Serves 10

PER SERVING (WITHOUT GLAZE): 215 calories, 7 g protein, 21 g carbohydrate, 13 g fat (1 g saturated), 85 mg cholesterol, 50 mg sodium, 2 g fiber.

*************

Please let us know if you make this with other citrus flavors. I am curious about the possibility of a lime and coconut flour combo too.

The Numbers (updated)

131 148 half pint jars

35 41 pint jars

30 pint and a half jars

40 quart jars

256 279 total jars

It was a lot of work to fill 256 279 jars, but I spread it out over the whole summer.  I started in April when the rhubarb is fresh and juicy, making “Old Recipe” Rhubarb Jam and Rhubarb Chutney.

Old Recipe Rhubarb Jam

Old Recipe Rhubarb Jam          photo by vsimon

Today I put the last of my fermented dill pickles into jars from the crock.

In between I have put up 91 jars of jams and jellies, 107 130 jars of pickles, 9 jars of relish, 40 jars of salsa/sauce, and even 9 jars of ketchup.  

We have packed away everything our garden could produce, from fresh rhubarb, red beets, green beans, red currents, lots of ground cherries, sweet peppers, hot peppers, and cucumbers.  

Three types of cucumbers that were new to me this year.   The best being the “Pearl” cucumbers.   Just so, so where the “Lemon” cucumbers (taste like regular cucumbers), and not to be planted again where the extremely small “Mexican Gherkins”.  More on the cucumbers later.

gherkins

Mexican Gherkins                         photo by vsimon

And there where new things to try this year.  For the first time I made salsa.  Not the crisp, freshly chopped refrigerated type, but the cooked and then canned type.   Also new this year was a shot at making ketchup.  Ketchup without all the sugar or high fructose corn syrup found in store bought ketchup.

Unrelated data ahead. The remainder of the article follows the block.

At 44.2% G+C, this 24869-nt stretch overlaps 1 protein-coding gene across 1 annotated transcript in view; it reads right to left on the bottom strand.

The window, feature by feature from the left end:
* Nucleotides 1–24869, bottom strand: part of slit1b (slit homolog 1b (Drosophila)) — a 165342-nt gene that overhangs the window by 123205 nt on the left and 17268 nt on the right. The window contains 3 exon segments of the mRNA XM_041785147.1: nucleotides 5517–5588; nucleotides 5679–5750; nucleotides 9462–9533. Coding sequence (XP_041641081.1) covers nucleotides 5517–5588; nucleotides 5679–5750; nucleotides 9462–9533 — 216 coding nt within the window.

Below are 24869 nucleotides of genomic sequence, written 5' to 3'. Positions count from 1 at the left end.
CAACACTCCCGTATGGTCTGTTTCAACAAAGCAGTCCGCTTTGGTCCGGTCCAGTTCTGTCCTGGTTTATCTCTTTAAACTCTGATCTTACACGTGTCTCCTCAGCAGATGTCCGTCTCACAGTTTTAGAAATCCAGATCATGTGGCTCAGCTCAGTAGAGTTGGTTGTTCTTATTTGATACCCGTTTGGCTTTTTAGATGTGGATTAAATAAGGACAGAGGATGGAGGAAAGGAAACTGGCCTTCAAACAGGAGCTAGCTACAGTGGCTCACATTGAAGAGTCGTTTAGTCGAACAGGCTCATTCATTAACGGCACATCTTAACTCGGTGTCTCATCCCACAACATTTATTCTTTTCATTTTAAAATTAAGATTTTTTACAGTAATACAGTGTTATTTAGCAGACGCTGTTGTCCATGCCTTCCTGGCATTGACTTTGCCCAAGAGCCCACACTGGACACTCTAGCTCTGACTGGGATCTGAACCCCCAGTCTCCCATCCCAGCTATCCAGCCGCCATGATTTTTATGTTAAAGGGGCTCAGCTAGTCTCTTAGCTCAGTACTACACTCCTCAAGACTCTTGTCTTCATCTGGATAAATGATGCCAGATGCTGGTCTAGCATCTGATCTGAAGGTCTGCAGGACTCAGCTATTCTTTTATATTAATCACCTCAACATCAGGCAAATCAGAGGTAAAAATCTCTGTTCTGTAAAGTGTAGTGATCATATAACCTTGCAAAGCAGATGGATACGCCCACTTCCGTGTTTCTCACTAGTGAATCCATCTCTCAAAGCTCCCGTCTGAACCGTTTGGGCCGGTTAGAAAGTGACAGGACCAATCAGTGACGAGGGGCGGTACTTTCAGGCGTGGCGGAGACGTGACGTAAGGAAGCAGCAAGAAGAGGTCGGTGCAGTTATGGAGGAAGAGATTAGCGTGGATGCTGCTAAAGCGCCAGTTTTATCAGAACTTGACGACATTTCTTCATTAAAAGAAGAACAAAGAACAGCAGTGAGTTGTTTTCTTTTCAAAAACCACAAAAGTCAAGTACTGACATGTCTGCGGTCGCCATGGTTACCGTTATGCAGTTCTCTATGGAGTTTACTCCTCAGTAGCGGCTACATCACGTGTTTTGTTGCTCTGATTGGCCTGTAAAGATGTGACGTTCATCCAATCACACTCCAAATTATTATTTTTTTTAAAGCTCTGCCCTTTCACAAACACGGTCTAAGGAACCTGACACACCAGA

After much searching I was able to locate (from my sister Betty) the recipe my mother used to make the most wonderful, sweet pickle relish.  I have a niece who used to request this yearly as a Christmas gift from my mother.  

The biggest “new” thing I tried this year was to pickle green beans.  We now have a total of 18 pints of pickled green beans.   Three or four varieties of green beans where used along with a variety of different spices trying to find the best combination. 

Here is a partial list of the spices used: dill,  fennel,  caraway,  garlic,  black pepper corns,  coriander,  turmeric,  and red pepper flakes.  

Until we sample all the varieties, I will not know which of these spice combinations worked best.  Some will be repeated next year and some most likely will not.

.Preserve Shelves

Our winter stockpile                            photo by vsimon

So here are the shelving units in our basement stocked with all the great foods to be enjoyed through coming months.  (Notice the water bath canner and the dehydrator on the lower right hand shelf.)

So, if after reading this you start to question Linda’s writing style, please note that this post is penned by me, Vincent. 

And it hasn’t quite ended yet as I still have a grocery bag full of sweet and hot peppers to put up.   Any suggestions?   Have a great pickled peppers recipe?  Or maybe an “all peppers” salsa?   Let me know.

Update 10-8-2010 Today I pickled my peppers. Three different recipes, 23 jars. Short Brine Peppers, Pickled Sweet Peppers, and Marinated Sweet Peppers. All from “The Joy Of Pickling“. We now have many gifts for the holidays. Hope everyone loves pickles, jams, and salsas.